>> Hopefully, the previous post helped you answer this question.
How do we get him into one?
>> You can't do anything. It all will depend on him and his Unit Team. As a general practice, his Unit Team will want him to go, and try and him to go. So if it is something that he wants, it shouldn't be a problem getting him into a halfway house.
Is it even worth going to one or should he just stay in the camp?
>> This is a question that only he could answer. As for myself, if I was serving a sentence of 12 months, I would probably prefer to just serve out my time in the prison camp. Going to a halfway house can be a hassle at times. And, by the time he becomes eligible to go he will already have a comfortable routine going for him at the camp. But in the end, it will be up to him. (For me on a sentence of 12 months, I would pass on halfway house - that's me though).
And where are they located?
>> All over the U.S.
How is the visitation?
>> This also will vary from place to place.
Refusing halfway house can and has been looked upon as a disciplinary problem and the inmate can be given a shot or spend their halfway house time in the hole..IT HAS HAPPENED. My hubby said the same thing, he would have rather spent it at the camp than in the halfway house, but with those refusing, ending up in the hole, the halfway house was a much better option.
In the end, my husband had a 12 month sentence, was given 30 days of halfway house, only spent 12 days there and they released him to home..actually last night was his first night home..for good.
03-04-2004, 01:46 PM
I know several ladies who refused halfway house and were disciplined as a result-i.e. loss od Unicor jobs, put on mantainence pay, etc. So it does happen.
Thus "Encouragement to participate" is the BOP's definition of "discipline".
If your fiance indeed would rather skip halfway house, have him check thoroughly with other inmates at his facility to find out what types of "participation encouragement" they use before deciding to refuse halfway house
It may actually be in his best interest to go...in ours it was, he was home sooner than he would have been had he refused....18 days sooner
To answer your other questions, halfway house is used to reintegrate into society. He will be expected to try to find a job and can go to work. It would be a good idea to renew his drivers' license before he goes if it expires during that time so that he doesn't have to retake any tests. If he has a car, you should go in ahead of time and take in the title, proof of insurance and a copy of his valid driver's license. I filled out all of hubbby's paperwork before he got there. I picked him up on a Friday and since he already had a job to go to, he started work that 1st Monday. He has to pay 25% of his gross wages to the halfway house for his bed space and that will continue for the whole 30 days even though he has been sent home. There will be minimum visitation on the first week. Ours had 2 hours on Thurs night, Sat afternoon and Sun afternoon. The next weekend he was eligible for a weekend pass and spent the weekend at home. He had to fill out an itinerary of everywhere he would be and each place had to have a phone that they could get ahold of him on at any time...and yes they do call and ck....often.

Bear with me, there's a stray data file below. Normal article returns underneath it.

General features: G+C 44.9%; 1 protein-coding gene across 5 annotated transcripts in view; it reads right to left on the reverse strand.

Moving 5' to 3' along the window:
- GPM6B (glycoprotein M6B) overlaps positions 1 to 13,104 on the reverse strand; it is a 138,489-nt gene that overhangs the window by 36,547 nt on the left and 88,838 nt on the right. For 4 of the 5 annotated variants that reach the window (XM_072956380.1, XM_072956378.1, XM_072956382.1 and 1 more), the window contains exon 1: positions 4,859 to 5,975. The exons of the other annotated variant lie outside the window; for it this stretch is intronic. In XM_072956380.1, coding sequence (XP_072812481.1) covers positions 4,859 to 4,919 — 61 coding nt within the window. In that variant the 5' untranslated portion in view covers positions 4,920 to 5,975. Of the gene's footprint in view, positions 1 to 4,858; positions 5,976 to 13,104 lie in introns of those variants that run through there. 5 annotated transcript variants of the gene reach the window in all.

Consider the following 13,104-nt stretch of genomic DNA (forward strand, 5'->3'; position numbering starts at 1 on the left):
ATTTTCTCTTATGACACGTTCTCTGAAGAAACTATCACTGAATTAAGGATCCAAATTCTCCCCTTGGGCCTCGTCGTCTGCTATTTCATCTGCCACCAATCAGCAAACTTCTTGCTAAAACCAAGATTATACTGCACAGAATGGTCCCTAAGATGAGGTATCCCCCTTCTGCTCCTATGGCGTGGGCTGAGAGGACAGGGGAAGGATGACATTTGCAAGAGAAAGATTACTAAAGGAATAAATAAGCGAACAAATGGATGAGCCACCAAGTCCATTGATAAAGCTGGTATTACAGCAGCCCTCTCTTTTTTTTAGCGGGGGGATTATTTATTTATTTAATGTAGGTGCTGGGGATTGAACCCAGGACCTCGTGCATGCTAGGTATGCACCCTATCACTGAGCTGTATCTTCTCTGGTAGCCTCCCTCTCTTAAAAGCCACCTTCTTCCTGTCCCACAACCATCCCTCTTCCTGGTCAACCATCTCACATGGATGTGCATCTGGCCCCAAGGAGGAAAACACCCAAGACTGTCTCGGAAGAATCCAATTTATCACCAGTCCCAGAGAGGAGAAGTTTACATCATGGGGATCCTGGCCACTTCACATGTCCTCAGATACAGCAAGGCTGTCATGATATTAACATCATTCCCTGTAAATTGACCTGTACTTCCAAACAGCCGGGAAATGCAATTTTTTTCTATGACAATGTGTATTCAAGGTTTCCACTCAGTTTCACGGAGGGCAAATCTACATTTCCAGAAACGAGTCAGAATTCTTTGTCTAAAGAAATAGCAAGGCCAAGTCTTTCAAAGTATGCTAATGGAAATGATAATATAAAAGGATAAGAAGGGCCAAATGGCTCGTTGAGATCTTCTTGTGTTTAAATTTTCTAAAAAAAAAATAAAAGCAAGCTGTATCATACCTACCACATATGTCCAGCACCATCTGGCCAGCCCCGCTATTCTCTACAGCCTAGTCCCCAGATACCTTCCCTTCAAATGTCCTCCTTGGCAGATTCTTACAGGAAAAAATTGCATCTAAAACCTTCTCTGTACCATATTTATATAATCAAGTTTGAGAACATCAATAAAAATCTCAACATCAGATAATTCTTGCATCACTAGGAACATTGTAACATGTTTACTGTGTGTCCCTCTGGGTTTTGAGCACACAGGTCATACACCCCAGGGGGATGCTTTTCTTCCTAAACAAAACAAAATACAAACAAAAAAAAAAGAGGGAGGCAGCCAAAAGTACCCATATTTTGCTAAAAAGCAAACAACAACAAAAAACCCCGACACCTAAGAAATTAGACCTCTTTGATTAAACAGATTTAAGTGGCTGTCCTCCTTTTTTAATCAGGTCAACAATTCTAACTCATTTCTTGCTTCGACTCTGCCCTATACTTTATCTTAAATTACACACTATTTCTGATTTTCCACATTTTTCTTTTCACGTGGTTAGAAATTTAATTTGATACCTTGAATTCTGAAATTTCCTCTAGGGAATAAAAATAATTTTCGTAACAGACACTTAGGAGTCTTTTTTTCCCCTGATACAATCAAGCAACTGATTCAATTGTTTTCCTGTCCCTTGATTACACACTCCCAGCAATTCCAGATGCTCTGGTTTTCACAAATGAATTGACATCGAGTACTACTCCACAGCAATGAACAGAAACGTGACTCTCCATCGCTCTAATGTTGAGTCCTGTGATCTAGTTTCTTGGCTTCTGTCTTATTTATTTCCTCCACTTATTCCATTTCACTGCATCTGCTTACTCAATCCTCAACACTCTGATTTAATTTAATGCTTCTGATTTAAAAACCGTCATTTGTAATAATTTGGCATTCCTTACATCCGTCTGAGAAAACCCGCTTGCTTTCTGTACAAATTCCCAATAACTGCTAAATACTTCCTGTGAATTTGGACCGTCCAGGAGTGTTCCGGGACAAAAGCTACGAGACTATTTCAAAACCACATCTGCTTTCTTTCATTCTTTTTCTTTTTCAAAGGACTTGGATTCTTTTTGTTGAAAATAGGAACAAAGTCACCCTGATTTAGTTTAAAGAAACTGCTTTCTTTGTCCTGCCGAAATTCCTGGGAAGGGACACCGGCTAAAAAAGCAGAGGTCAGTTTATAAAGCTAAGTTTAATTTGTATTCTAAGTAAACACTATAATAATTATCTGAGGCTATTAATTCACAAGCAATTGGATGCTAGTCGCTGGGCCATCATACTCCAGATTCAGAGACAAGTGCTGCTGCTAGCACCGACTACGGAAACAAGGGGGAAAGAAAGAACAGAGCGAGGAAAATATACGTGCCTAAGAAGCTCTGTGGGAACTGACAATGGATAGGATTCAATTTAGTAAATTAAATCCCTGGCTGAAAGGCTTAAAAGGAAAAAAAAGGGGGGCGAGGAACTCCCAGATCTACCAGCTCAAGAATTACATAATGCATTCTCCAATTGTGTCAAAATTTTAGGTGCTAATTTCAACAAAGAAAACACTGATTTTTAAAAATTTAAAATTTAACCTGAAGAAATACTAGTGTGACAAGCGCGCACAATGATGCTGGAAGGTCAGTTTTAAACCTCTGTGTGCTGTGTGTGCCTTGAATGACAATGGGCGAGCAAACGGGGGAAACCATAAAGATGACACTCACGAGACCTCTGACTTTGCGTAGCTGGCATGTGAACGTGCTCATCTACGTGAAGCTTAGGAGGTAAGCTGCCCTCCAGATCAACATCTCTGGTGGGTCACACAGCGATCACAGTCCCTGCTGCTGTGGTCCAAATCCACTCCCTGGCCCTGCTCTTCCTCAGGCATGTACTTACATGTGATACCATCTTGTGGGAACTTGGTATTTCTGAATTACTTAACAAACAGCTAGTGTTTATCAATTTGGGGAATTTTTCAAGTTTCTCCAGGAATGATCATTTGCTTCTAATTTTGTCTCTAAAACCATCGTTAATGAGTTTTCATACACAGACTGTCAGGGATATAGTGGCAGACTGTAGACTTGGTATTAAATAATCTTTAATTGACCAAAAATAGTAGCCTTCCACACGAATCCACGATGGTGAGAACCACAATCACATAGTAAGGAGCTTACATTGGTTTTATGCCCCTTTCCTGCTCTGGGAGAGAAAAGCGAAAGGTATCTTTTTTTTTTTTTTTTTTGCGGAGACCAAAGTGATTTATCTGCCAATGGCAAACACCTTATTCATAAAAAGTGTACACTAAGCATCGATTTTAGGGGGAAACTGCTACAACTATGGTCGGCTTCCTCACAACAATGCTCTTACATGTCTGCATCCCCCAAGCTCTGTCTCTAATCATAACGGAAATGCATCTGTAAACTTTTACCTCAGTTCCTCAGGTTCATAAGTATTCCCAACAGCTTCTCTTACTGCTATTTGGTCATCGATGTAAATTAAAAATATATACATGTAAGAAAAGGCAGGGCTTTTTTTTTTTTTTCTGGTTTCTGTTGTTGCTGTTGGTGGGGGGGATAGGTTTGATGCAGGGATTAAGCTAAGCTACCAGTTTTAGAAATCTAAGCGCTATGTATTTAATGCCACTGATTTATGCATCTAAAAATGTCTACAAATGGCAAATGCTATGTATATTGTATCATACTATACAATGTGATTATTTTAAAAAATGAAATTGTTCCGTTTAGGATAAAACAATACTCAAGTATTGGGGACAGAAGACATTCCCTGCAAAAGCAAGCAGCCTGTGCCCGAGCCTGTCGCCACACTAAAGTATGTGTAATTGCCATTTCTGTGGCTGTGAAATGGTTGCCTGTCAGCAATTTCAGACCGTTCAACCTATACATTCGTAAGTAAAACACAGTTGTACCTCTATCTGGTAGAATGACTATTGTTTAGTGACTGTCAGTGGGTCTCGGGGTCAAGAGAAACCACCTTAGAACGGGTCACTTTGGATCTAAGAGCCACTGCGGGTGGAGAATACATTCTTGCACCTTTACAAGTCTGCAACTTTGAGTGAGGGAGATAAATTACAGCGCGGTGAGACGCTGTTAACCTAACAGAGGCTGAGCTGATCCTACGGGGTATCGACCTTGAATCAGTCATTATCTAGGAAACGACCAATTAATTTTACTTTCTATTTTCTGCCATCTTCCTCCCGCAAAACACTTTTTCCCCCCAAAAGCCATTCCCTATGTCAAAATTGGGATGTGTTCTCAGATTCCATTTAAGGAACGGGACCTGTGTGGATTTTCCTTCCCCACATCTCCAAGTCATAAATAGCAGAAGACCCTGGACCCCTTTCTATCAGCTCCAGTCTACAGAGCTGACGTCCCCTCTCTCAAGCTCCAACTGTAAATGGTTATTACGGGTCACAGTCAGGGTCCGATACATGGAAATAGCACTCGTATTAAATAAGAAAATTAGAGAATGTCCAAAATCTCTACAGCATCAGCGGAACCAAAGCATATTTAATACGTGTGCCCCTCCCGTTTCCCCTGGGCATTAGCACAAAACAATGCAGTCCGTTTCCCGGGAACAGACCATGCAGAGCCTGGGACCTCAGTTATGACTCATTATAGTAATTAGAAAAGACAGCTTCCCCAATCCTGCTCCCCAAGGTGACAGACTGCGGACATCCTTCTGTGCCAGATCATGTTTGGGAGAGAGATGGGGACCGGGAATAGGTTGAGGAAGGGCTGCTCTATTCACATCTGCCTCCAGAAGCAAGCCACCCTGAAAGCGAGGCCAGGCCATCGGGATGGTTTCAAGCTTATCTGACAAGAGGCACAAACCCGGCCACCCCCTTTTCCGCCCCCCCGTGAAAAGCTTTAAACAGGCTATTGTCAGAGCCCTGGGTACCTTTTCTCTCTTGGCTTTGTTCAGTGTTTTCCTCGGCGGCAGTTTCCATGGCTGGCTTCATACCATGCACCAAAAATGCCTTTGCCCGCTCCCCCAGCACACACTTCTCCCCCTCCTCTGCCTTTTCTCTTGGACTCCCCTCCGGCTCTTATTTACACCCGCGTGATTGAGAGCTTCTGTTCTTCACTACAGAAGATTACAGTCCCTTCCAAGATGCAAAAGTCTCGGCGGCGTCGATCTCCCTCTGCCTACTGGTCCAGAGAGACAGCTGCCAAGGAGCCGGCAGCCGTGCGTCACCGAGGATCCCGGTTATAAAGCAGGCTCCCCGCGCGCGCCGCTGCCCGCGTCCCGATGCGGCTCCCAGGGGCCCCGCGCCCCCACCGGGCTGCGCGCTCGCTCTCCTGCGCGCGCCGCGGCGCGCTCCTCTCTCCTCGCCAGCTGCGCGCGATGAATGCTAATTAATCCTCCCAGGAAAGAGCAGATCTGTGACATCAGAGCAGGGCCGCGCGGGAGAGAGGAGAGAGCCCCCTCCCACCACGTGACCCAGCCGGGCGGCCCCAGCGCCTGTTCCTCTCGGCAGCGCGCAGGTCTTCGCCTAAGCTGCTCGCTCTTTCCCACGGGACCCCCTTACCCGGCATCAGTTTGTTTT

He must call when he gets to work and again when he is ready to leave and someone from the halfway house comes to work to make sure he is really here...they are discrete tho.
If you have any other questions, let me know.
03-04-2004, 06:35 PM
Does anyone know if there is a way to find out if there is a facility in the city we live? Thanks!
03-05-2004, 08:39 PM
I live in Springfield, Missouri. He's currently at FCI Seagoville. I just want to have as much information as possible when the time comes for the next step this winter. Thanks!
03-05-2004, 09:07 PM
Wow...husband came home last night for good...and you are here posting! Dedicated member! :p
Just wanted to extend a warm welcome home! Hope days from here out only grow more beautiful for you and your family! Welcome home!
I would try contacting someone at the address below, they can probably tell you where the closest halfway house is. I would bet by the size of Springfield that there is probably one there, but call and check it out before taking my word for it.
St. Louis CCM Office
The Robert A. Young Building
1222 Spruce Street, Ste. 6.101
St. Louis, MO 63103
314-539-2376, Fax: 314-539-2465
Districts: Southern Illinois, Southern Indiana, Eastern Missouri
Facility Code: CST
Thanks Kintlm2u, it is nice to have him home. Nicest part was that we work at the same place so even when he was at the halfway house, we did see each other every day.
03-06-2004, 12:31 PM
Thanks jft!!! I really appreciate the help, and I am very happy that the two of you are together again. Take care.
Seize the day-
03-07-2004, 04:49 PM
Who do I call to find out the nearest half-way house to me? I live in north Texas, Wichita Falls and have been led to believe that there are no half-way houses close to here. How does that affect the, being released to home, part of his half-way house?
Thank you for all the info so far, I haven't been let down by anyone at this site. Counting the days, hopefully the 2nd of Jan 04, till half-way house!
03-07-2004, 05:20 PM
From www.bop.gov , here are some listings of CCM offices in Texas. I am unfamiliar with Texas...so maybe you can figure what's closest. If you call the location, they might be able to answer some questions.